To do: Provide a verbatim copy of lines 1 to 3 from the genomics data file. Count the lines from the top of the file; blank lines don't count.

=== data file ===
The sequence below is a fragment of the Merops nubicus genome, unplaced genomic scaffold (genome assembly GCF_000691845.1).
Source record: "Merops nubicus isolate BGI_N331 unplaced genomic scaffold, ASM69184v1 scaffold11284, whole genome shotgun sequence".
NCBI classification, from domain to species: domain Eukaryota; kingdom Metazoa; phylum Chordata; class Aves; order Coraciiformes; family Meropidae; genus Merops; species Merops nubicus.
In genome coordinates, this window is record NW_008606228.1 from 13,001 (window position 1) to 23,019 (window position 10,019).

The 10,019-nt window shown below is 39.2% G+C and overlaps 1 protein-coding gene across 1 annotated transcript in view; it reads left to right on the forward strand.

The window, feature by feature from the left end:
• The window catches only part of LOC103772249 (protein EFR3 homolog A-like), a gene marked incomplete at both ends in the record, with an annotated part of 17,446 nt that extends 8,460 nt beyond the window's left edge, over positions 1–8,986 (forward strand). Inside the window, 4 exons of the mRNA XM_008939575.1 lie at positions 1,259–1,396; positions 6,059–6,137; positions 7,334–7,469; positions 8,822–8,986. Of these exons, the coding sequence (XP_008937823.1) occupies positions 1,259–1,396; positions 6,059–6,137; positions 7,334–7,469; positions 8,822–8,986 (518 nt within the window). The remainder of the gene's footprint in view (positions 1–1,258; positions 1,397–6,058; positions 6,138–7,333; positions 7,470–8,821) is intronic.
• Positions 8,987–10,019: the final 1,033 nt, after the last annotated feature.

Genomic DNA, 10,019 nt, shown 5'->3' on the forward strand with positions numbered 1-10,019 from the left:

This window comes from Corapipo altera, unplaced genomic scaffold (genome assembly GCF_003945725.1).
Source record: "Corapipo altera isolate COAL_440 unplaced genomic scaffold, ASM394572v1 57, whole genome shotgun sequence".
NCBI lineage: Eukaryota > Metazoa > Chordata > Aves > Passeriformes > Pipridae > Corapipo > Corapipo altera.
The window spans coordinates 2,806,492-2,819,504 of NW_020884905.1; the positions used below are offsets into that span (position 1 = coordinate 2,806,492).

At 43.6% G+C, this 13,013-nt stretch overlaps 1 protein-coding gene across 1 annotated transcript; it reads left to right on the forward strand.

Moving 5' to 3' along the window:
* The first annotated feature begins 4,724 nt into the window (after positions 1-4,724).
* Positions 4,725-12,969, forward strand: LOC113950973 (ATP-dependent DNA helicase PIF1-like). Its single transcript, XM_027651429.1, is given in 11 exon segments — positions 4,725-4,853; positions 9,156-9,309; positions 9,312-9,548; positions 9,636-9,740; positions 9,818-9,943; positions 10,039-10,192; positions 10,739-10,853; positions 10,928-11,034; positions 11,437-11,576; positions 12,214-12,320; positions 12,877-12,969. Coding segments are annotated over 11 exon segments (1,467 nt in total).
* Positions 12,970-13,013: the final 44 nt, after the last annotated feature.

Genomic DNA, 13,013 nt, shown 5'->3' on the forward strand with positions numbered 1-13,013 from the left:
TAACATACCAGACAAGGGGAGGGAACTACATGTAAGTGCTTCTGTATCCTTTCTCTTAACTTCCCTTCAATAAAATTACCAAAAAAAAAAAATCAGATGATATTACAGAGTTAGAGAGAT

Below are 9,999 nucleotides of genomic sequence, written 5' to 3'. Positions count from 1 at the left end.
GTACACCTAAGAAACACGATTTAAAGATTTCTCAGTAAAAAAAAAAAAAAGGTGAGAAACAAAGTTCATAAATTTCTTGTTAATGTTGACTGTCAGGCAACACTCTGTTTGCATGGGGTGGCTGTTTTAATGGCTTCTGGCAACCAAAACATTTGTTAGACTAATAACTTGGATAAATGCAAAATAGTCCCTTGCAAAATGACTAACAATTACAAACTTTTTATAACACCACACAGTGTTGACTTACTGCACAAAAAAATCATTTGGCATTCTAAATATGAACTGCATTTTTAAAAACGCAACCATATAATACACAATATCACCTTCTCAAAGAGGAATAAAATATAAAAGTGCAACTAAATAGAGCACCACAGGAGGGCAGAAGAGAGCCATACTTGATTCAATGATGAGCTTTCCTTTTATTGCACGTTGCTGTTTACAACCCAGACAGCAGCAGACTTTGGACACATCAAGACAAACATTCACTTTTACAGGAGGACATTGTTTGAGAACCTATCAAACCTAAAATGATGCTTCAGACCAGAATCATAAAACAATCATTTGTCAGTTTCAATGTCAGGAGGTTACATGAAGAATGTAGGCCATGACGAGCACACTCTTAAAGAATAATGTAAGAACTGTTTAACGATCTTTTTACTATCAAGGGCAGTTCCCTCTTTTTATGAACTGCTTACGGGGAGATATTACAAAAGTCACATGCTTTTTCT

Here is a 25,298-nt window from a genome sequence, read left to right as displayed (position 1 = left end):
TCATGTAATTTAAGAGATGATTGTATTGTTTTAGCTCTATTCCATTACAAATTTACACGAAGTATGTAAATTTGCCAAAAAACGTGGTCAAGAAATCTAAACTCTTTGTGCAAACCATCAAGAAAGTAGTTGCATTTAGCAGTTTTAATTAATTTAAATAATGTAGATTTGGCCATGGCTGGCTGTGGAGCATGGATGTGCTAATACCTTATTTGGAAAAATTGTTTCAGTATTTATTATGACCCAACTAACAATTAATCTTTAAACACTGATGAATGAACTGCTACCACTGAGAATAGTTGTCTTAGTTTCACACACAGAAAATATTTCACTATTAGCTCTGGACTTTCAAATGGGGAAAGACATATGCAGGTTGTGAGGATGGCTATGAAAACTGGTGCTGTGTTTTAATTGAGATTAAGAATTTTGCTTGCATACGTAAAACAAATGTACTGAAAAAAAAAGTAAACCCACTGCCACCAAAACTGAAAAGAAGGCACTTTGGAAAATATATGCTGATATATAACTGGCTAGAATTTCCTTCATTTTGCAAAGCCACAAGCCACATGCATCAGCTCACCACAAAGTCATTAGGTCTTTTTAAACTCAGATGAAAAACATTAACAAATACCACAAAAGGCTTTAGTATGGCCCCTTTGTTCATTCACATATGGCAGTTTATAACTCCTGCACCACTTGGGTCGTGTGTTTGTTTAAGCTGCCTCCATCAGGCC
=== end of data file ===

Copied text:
The sequence below is a fragment of the Merops nubicus genome, unplaced genomic scaffold (genome assembly GCF_000691845.1).
Source record: "Merops nubicus isolate BGI_N331 unplaced genomic scaffold, ASM69184v1 scaffold11284, whole genome shotgun sequence".
NCBI classification, from domain to species: domain Eukaryota; kingdom Metazoa; phylum Chordata; class Aves; order Coraciiformes; family Meropidae; genus Merops; species Merops nubicus.